In the closing months of World War II, Americans talked nonstop about how and when the war would end, and about how life was about to change. Germany would fall soon, people agreed on that. Opinions varied on how much longer the war in the Pacific would go on.
For decades, cork had been rising as the most flexible of materials; plastic was just an intriguing possibility.
Amid the geopolitical turmoil, a small number of people and newspapers chattered about the dawn of another new age. A subtle shift was about to change the fabric of people’s lives: cork was about to lose its dominance as a cornerstone of consumer manufacturing to a little-known synthetic substance called plastic.
In 1939, the future arrived at the World’s Fair in New York with the slogan, “The World of Tomorrow.” The fairground in Queens attracted 44 million people over two seasons, and two contenders laid claim to being the most modern industrial material: cork and plastic.
For decades, cork had been rising as the most flexible of materials; plastic was just an intriguing possibility. The manifold forms of cork products were featured everywhere, from an international Paris Exhibition to the fair in Queens, where the material was embedded in the Ford Motors roadway of the future.
Meanwhile, plastic made a promising debut, with visitors getting their first glimpse of nylon, Plexiglas, and Lucite. Souvenirs included colorful plastic (phenolic resin) pencil sharpeners molded in the form of the fair’s emblematic, obelisk-shaped Trylon building. Visitors also picked up celluloid badges and pen knives, and a Remington electric razor made of Bakelite, along with plastic ashtrays, pens, and coasters.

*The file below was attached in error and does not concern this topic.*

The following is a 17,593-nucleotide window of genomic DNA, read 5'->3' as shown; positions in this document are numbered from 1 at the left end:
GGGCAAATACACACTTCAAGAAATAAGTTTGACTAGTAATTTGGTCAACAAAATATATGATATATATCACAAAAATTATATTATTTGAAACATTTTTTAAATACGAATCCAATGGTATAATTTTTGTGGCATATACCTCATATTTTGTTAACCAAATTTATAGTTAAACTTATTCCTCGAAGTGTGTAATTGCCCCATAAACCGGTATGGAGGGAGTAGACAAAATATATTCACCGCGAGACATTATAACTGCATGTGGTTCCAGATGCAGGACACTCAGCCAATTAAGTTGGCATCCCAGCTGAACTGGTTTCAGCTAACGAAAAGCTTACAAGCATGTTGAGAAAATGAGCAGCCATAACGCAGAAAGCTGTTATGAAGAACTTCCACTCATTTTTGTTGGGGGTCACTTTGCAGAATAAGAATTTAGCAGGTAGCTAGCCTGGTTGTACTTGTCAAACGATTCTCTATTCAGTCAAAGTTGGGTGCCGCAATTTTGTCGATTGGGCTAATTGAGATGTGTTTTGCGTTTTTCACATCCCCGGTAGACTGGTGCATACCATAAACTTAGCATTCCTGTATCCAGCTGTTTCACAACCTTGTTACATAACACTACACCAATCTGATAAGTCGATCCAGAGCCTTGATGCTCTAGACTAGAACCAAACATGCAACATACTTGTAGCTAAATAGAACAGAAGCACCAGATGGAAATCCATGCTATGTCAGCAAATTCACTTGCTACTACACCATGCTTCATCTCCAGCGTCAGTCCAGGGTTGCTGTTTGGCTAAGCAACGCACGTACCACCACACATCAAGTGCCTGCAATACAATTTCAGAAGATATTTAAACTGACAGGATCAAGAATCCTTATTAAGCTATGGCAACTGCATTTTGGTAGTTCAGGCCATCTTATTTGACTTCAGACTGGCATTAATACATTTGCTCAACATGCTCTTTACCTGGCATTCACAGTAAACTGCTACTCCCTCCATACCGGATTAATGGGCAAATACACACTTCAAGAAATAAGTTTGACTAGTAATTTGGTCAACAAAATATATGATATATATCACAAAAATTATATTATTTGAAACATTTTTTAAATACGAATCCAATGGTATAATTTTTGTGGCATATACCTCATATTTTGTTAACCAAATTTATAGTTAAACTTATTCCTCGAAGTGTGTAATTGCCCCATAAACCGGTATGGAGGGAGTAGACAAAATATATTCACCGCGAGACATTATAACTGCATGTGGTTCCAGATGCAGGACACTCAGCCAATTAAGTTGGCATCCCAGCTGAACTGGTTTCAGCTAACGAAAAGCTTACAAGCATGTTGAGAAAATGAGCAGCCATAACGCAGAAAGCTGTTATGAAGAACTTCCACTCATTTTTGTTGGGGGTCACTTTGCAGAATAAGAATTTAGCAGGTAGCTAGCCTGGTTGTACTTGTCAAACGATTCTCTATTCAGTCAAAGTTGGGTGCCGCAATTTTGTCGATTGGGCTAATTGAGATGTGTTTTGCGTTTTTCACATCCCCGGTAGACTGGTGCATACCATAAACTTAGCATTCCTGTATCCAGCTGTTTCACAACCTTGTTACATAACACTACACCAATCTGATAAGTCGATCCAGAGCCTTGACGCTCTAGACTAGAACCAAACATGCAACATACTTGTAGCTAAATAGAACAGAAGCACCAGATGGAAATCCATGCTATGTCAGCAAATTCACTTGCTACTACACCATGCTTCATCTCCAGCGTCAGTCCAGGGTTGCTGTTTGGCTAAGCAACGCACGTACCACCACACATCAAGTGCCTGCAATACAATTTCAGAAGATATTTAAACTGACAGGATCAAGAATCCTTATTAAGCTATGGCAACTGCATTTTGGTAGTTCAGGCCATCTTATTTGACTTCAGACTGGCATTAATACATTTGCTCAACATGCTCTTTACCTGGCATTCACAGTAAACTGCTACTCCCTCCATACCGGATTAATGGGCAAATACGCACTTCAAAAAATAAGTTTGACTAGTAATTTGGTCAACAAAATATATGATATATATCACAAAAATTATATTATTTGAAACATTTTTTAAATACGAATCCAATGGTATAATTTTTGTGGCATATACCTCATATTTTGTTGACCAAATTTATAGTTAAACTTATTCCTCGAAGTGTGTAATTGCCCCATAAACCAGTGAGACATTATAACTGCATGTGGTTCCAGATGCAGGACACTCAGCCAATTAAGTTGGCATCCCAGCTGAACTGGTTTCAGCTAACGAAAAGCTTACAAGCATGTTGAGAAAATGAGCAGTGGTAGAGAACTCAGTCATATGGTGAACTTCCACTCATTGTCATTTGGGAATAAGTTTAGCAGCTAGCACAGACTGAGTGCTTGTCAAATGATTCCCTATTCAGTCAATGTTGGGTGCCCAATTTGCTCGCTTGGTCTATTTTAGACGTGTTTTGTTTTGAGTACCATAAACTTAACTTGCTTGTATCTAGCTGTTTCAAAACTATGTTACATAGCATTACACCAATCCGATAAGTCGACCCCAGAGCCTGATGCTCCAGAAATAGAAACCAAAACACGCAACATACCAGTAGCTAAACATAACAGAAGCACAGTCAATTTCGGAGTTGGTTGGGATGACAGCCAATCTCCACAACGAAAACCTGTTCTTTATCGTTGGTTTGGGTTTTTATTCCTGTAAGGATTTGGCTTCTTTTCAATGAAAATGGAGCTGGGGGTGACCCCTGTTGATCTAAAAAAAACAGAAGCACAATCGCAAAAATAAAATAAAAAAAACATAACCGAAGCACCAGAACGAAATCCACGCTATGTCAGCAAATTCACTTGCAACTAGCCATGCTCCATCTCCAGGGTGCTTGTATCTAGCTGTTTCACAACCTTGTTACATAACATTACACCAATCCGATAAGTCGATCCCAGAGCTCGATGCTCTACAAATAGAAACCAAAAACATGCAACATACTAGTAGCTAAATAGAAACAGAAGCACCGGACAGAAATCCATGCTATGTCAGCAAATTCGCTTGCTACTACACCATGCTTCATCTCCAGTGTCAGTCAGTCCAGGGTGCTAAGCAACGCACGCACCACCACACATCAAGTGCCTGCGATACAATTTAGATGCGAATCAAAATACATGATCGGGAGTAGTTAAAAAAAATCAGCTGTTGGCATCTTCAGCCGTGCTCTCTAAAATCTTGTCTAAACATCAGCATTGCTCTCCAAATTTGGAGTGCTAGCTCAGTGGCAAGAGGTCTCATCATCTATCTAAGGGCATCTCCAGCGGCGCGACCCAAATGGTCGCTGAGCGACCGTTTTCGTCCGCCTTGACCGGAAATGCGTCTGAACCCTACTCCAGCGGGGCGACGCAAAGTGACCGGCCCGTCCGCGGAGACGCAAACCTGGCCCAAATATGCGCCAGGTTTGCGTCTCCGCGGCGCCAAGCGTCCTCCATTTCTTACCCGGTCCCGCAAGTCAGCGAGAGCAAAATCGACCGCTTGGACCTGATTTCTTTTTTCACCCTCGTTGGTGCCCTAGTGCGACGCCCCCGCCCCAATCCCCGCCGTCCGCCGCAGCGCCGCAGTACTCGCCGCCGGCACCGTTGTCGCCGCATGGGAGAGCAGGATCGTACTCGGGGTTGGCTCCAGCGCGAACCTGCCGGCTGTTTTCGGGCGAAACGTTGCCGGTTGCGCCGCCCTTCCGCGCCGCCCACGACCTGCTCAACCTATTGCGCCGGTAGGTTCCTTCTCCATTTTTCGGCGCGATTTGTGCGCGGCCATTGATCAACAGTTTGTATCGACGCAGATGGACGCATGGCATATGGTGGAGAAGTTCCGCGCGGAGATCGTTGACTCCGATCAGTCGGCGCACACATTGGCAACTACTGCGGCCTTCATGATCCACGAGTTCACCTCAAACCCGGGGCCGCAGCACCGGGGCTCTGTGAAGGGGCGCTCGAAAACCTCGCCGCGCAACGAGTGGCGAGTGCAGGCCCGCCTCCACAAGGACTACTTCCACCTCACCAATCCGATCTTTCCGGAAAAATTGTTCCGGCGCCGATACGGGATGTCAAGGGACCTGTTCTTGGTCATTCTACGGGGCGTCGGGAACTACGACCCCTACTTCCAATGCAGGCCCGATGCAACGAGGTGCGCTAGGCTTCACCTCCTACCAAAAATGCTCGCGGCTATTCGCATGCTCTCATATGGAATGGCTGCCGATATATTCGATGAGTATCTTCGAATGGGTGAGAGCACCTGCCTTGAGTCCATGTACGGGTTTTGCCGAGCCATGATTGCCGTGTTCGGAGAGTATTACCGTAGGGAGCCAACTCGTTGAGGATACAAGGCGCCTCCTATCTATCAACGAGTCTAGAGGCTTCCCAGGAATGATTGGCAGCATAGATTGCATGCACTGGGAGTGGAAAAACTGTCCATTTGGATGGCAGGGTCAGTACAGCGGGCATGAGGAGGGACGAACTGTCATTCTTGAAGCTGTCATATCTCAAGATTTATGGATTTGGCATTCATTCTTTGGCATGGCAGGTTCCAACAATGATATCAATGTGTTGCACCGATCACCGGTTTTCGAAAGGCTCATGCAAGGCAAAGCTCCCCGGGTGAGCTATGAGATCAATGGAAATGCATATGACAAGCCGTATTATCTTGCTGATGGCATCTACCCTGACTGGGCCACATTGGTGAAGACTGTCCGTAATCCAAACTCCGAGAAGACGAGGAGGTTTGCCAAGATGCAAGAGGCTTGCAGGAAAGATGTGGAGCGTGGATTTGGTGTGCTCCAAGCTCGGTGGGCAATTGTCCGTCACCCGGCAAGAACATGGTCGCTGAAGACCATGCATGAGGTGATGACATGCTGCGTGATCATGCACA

In the months after the fair, as U.S. entry into the war became inevitable, the government grew concerned by American dependence on cork, which was obtained entirely from forests in Europe. The United States imported nearly half of the world’s production.
People in their 50s today remember when a bottle cap included a cork sliver insert to seal it.
People in their 50s today remember when a bottle cap included a cork sliver insert to seal it. But in 1940, cork was in far more than bottle caps. It was the go-to industrial sealant used in car windshield glazing, insulation, refrigerated containers, engine gaskets, and airplanes. In defense, cork was crucial to tanks, trucks, bomber planes, and weapon systems. As the vulnerability for the supply of this all-purpose item became clear with the Nazi blockade of the Atlantic, the government put cork under “allotment,” or restricted use prioritized for defense. Information about cork supplies became subject to censorship.
In October 1941, the Commerce Department released a hefty report detailing the situation titled “Cork Goes to War.” Besides outlining the growing industrial use of cork, the report highlighted Hitler’s efforts to scoop up Europe’s cork harvests and the need for a systemic American response.
Part of that response was an intense research and development machine that ramped up the nascent synthetic industry to fill gaps in defense pipelines. Some were synthetics first developed by America’s enemies: chemists at Armstrong Cork, an industry leader, crafted new products using materials research from Germany. Many synthetics were developed during the mad scramble to replace organic items that the blockade made expensive. To pay for the research and offset rising materials costs, Armstrong trimmed employees’ use of items like carbon paper and paper clips; the company’s accountants noted 95,000 clips used per month in 1944, a 40 percent decline since the war’s start.